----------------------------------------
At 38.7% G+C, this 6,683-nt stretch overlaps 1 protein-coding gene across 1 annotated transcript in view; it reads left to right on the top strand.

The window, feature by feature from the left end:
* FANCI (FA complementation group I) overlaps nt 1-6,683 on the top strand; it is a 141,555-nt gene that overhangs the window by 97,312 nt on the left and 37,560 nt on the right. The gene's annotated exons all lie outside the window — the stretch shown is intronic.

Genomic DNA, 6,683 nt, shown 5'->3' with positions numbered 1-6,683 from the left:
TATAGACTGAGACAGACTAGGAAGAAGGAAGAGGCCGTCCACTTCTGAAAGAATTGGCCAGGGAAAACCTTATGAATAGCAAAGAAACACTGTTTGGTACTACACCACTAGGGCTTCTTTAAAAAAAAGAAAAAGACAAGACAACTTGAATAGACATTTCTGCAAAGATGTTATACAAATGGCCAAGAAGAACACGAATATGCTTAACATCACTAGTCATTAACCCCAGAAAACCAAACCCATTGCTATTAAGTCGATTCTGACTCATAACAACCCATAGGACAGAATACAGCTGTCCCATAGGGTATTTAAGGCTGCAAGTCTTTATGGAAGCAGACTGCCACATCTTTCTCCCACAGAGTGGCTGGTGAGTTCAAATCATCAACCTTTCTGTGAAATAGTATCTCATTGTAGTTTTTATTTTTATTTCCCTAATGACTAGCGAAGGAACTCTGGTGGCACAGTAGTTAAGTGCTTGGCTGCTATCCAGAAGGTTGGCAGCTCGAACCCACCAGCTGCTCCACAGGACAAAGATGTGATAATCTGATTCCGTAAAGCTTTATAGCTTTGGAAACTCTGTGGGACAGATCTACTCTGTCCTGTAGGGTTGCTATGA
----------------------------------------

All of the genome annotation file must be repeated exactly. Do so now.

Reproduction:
At 38.7% G+C, this 6,683-nt stretch overlaps 1 protein-coding gene across 1 annotated transcript in view; it reads left to right on the top strand.

The window, feature by feature from the left end:
* FANCI (FA complementation group I) overlaps nt 1-6,683 on the top strand; it is a 141,555-nt gene that overhangs the window by 97,312 nt on the left and 37,560 nt on the right. The gene's annotated exons all lie outside the window — the stretch shown is intronic.

Genomic DNA, 6,683 nt, shown 5'->3' with positions numbered 1-6,683 from the left:
TATAGACTGAGACAGACTAGGAAGAAGGAAGAGGCCGTCCACTTCTGAAAGAATTGGCCAGGGAAAACCTTATGAATAGCAAAGAAACACTGTTTGGTACTACACCACTAGGGCTTCTTTAAAAAAAAGAAAAAGACAAGACAACTTGAATAGACATTTCTGCAAAGATGTTATACAAATGGCCAAGAAGAACACGAATATGCTTAACATCACTAGTCATTAACCCCAGAAAACCAAACCCATTGCTATTAAGTCGATTCTGACTCATAACAACCCATAGGACAGAATACAGCTGTCCCATAGGGTATTTAAGGCTGCAAGTCTTTATGGAAGCAGACTGCCACATCTTTCTCCCACAGAGTGGCTGGTGAGTTCAAATCATCAACCTTTCTGTGAAATAGTATCTCATTGTAGTTTTTATTTTTATTTCCCTAATGACTAGCGAAGGAACTCTGGTGGCACAGTAGTTAAGTGCTTGGCTGCTATCCAGAAGGTTGGCAGCTCGAACCCACCAGCTGCTCCACAGGACAAAGATGTGATAATCTGATTCCGTAAAGCTTTATAGCTTTGGAAACTCTGTGGGACAGATCTACTCTGTCCTGTAGGGTTGCTATGA